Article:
When I look at the prospect of a distributed development effort, it scares me. So much depends on having the right people, good communicators, in the right places. So much depends on merging of cultures successfully. But more and more distributed development is taking place.
So how do you increase your chances for success? I'd like to focus on four key areas.
- Process and Management
- Communication and meetings
- Reviews and Approvals
- Tools and Data Repository
Why only these areas? Because I feel the rest of it is not a whole lot different than for a single site. Ideally, the goal should be to make these four areas behave as if the distributed development were being done in a single site.
Process and Management
Management deals with process. For certain, having managers which are not territorial and can communicate easily is a key. But having effective, well-defined processes is even more so. Good management happens when good processes are defined and followed. The difference between a poor and a great manager is far less when there are good processes and good tools to support them.
Processes may be tailored to time zone differences, but they should generally be "universal" - that is, they should apply across all sites involved in the development. Universal processes make management easier.
Ideally, your process will work equally well for a single site as for distributed development. A good tool will help you to support and enforce your process. If your process is defined by repository data, you should be able to update your process at all sites at the same time through a normal data update transaction, depending on the type of repository solution you have in mind.
Communication and Meetings
Communication across distance is essential - even if its just to put a voice to a name. If you're doing distributed development these days, for sure you will want some video-conferencing capability, even if it's just from your desktop. Putting a face to a name is better than just a voice. It's important to hear someone's tone. But watching someone's reaction is also a huge part of communcation. If you don't believe me, ask your spouse. For this reason, I'm really surprised video phones never caught on - maybe after the VOIP revolution.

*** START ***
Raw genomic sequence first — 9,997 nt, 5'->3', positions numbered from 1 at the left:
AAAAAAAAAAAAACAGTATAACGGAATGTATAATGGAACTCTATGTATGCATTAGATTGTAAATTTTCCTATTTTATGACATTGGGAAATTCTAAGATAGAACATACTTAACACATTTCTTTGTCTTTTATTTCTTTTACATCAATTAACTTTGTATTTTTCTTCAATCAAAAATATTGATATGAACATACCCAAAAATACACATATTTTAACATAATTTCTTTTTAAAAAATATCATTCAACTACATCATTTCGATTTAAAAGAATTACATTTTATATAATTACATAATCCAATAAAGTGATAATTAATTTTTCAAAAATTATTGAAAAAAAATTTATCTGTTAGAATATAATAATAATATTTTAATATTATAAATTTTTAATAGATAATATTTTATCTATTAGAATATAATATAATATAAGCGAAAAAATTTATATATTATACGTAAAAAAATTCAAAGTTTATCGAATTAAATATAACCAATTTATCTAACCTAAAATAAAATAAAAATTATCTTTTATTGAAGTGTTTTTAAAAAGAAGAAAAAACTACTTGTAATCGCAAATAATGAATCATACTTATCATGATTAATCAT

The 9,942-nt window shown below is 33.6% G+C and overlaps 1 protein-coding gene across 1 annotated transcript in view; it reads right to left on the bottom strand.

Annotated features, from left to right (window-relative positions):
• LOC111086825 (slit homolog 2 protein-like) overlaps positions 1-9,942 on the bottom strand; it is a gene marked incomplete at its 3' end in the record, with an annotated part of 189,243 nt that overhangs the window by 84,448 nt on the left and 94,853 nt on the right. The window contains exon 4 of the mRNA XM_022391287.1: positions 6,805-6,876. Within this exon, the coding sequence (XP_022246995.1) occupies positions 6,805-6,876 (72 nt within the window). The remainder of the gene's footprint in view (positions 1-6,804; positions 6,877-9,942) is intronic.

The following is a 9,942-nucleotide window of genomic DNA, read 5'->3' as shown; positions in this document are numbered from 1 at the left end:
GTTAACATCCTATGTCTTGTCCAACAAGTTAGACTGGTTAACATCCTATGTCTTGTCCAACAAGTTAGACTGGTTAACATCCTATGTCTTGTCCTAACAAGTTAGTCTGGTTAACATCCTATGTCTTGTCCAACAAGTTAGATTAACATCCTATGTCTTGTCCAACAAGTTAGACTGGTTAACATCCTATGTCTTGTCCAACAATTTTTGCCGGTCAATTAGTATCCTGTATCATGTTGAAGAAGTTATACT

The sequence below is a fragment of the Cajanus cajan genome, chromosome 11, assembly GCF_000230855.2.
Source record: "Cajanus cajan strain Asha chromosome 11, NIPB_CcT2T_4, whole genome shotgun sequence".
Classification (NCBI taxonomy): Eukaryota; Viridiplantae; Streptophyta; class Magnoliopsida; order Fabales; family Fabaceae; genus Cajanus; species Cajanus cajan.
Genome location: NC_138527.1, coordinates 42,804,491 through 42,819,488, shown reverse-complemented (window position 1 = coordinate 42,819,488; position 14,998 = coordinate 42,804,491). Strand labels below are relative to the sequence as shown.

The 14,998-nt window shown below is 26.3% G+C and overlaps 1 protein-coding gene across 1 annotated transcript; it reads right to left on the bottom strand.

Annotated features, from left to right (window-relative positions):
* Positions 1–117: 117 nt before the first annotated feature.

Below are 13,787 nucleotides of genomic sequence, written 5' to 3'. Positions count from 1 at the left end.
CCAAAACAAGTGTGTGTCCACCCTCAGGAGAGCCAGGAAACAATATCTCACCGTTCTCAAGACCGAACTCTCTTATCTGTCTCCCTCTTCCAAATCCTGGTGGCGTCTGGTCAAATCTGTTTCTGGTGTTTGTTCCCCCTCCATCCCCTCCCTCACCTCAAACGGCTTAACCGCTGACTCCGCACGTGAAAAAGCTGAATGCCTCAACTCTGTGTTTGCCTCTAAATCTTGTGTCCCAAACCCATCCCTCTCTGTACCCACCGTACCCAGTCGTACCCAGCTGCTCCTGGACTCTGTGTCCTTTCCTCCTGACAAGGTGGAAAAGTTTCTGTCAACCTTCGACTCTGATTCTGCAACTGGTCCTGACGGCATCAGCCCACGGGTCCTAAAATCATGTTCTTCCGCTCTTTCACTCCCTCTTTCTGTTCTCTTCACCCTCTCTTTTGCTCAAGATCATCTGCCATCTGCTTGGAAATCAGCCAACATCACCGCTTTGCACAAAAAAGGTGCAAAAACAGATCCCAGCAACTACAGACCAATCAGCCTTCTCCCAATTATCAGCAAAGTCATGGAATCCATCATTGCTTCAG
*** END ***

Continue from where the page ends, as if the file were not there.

Good telecommunications tools are a big help, but your repository and process tools can also help immensely with communication. If all of your data and your processes are defined through your tools, your communications and meetings can focus on non-compliances and variations. Reports and status information is available before the formal communication begins. Watch your tool selection carefully - it should be the hub of your communications. Track meetings, or store the video and/or messenger clips directly in your tool. Being absent from a meeting is a lot worse across distance, so do all you can to let your participants timeshift their participation.
Reviews and Approvals
Reviews and approvals are a special form of communication. Especially where there is a significant time zone shift, your tools must provide help here. To-do lists, electronic approval, document repositories and change-package based code reviews help to ensure that a review can be done as necessary - even without holding a meeting. Written reviews are always recommended - they are more objective, leave an audit trail, and provide a checklist for post review actions. Even better, they work well within a distributed development constraint. When a change-package based delta can be generated from your CM tool, a single change identifier can be used to identify the code review task. Code reviews can be done on-line by anyone at any time.
Good tools should not eliminate oral communication. Some things will always have to be discussed, even if its just to clear up the mis-interpretations read into the tone of a less objective review. Significant issues, or issues that go back